It's tax time. And when we finish the taxes, many of us pack away the records we kept for the past year. But what about those old records from years ago? Do we still have to keep them in the basement or in the back of a closet? Can we throw them away?
If you perform an online search for "document retention guidelines" you'll find a lot of information regarding document storage periods, but you have to dig pretty deep to find hard and fast rules. Even then you may come up empty-handed.
Even the irs.gov site has an "it depends" clause. So how long should you keep documents? Well, we did some of that research for you and included our findings in a checklist that we provide to anyone who might find it useful.
We'll share a few with you here in this blog and then provide a link to the more complete checklist. Briefly, here are a few important records and how long to keep them:
Bank Statements - 7 years
Credit Card Statements - 7 years
College Loan Records - 10 years after loan is paid
Birth Certificate - Permanent
See the complete list here.
The reasons for some of the retention time periods have to do with a type of law called "Statutes of Limitations" Basically, that is the time period when the ability to sue expires. For example, say you caused an auto accident. Getting sued is bad enough, but you certainly wouldn't want to be sued 25 years after the accident. And if you had that potential suit hanging over your head, you could probably never get a loan, buy a house or be certain that you could save for retirement. Besides, most of the witnesses might no longer be around to testify.
So various governmental bodies, usually state governments, passed laws that say that when enough time has passed, any lawsuits against you can easily be dismissed - so you can get on with your life. The time periods vary by the cause of any injury or by contract. For example, most accidents, like car accidents, have a 2 year statute of limitations. Most contracts have a 10 year statute of limitations.
What the retention recommendations say is that you should hold onto these documents to provide evidence in the event of a lawsuit. So, if you got a notice of satisfaction on the student loan, don't throw it away. If some of the records of the loan provider got destroyed, it could go back to you and demand proof that you paid. What evidence would be better than a letter from the loan provider saying that you paid? And they have 10 years after the expected termination date of the load to make a claim. So hold onto that one!
We have to add a disclaimer just like all of the internet sites we researched because there seems to always be an "it depends" clause depending on the type of document and circumstances. Tax returns for example have different retention requirements depending on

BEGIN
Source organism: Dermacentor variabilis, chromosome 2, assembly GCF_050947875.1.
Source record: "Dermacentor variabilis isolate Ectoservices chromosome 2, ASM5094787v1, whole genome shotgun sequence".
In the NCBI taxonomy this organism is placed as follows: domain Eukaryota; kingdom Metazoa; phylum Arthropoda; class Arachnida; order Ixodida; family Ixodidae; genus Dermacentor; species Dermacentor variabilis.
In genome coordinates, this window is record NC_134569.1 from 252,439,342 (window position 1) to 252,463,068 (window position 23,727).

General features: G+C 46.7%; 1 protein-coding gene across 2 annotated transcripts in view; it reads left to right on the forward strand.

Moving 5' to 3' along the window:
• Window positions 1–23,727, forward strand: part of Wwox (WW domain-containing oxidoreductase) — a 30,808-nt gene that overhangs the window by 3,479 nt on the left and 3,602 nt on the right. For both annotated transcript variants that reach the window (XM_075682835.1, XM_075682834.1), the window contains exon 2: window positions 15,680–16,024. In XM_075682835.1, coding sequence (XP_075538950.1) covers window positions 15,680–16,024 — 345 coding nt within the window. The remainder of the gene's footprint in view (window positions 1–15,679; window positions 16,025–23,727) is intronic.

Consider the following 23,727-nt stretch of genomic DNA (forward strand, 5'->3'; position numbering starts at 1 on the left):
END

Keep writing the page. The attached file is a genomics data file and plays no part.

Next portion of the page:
the form and if there was some type of issue with the return. So in our checklist, we added the longest period of time to cover all circumstances just to be safe. Retention requirements change over the years, so what is required today may not be the same next year. Be sure to check the appropriate official website periodically to see if requirements for your files have changed before discarding them.
Original or copy?The basic rule is that if the document is a government issued one, is to be used in a real estate transaction or is a will, the original, or a certified government copy is required. Most everything else can be an uncertified copy, in paper form or digitized.
Now, there are a few exceptions to that. If, for example, the original is not available, (think New Orleans government records destroyed in Hurricane Katrina) a copy, if it is the best evidence available, is acceptable. And, in the event of a lawsuit, parties can agree on to admit copies into evidence as if they were originals. But, don't rely on a Hurricane Katrina or the reasonableness of an opposing attorney. Keep the records you need and safely store the originals you need.
Where to store themMost of us have developed a system for storing our old documents. I recently moved and vowed to never move those boxes of paper again. So, I am in the middle of a massive shredding exercise, saving the originals I need and digitizing the rest.
Some of the documents go into a safe deposit box at the bank, others in a cardboard box in the basement. Some stay in the filing cabinets in my home office and others get digitized and uploaded to my SafelyFiled account. But they all have a place and can be easily located if needed.
Thanks to Terri Caldwell for helping with this blog and more importantly for putting together the Document Retention Checklist. Click here to download a copy of the Checklist.